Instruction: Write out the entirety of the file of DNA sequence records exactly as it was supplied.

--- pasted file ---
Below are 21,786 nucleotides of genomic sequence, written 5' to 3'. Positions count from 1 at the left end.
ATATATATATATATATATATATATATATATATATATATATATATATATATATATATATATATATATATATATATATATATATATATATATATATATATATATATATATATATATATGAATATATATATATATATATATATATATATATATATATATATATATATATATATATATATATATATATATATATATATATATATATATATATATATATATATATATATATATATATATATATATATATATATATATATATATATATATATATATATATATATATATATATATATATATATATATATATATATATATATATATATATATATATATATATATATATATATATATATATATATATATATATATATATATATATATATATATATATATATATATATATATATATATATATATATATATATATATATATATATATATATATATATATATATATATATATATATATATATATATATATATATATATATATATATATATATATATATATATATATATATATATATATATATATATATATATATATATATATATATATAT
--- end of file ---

Below are 21,786 nucleotides of genomic sequence, written 5' to 3'. Positions count from 1 at the left end.
ATATATATATATATATATATATATATATATATATATATATATATATATATATATATATATATATATATATATATATATATATATATATATATATATATATATATATATATATATATGAATATATATATATATATATATATATATATATATATATATATATATATATATATATATATATATATATATATATATATATATATATATATATATATATATATATATATATATATATATATATATATATATATATATATATATATATATATATATATATATATATATATATATATATATATATATATATATATATATATATATATATATATATATATATATATATATATATATATATATATATATATATATATATATATATATATATATATATATATATATATATATATATATATATATATATATATATATATATATATATATATATATATATATATATATATATATATATATATATATATATATATATATATATATATATATATATATATATATATATATATATATATATATATATATATATATATATATATATATATATAT